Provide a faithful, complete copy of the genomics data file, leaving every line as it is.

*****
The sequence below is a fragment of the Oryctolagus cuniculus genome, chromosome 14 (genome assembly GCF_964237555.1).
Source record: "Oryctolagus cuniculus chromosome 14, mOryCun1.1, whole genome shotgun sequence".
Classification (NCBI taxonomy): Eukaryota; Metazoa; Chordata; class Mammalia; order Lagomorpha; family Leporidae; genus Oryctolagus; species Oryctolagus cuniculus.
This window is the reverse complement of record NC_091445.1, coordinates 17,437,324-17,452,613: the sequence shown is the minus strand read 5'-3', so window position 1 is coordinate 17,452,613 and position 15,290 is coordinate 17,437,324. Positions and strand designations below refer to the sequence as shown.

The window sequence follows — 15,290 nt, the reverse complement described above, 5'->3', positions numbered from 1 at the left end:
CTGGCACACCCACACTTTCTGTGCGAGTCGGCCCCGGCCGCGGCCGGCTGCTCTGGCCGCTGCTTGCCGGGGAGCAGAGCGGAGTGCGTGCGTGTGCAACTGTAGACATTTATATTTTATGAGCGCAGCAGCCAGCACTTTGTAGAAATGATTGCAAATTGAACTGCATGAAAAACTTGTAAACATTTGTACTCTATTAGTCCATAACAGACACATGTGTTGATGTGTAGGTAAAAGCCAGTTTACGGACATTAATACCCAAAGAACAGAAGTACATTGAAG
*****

The sequence below is a fragment of the Oryctolagus cuniculus genome, chromosome 14 (genome assembly GCF_964237555.1).
Source record: "Oryctolagus cuniculus chromosome 14, mOryCun1.1, whole genome shotgun sequence".
Classification (NCBI taxonomy): Eukaryota; Metazoa; Chordata; class Mammalia; order Lagomorpha; family Leporidae; genus Oryctolagus; species Oryctolagus cuniculus.
This window is the reverse complement of record NC_091445.1, coordinates 17,437,324-17,452,613: the sequence shown is the minus strand read 5'-3', so window position 1 is coordinate 17,452,613 and position 15,290 is coordinate 17,437,324. Positions and strand designations below refer to the sequence as shown.

The window sequence follows — 15,290 nt, the reverse complement described above, 5'->3', positions numbered from 1 at the left end:
CTGGCACACCCACACTTTCTGTGCGAGTCGGCCCCGGCCGCGGCCGGCTGCTCTGGCCGCTGCTTGCCGGGGAGCAGAGCGGAGTGCGTGCGTGTGCAACTGTAGACATTTATATTTTATGAGCGCAGCAGCCAGCACTTTGTAGAAATGATTGCAAATTGAACTGCATGAAAAACTTGTAAACATTTGTACTCTATTAGTCCATAACAGACACATGTGTTGATGTGTAGGTAAAAGCCAGTTTACGGACATTAATACCCAAAGAACAGAAGTACATTGAAG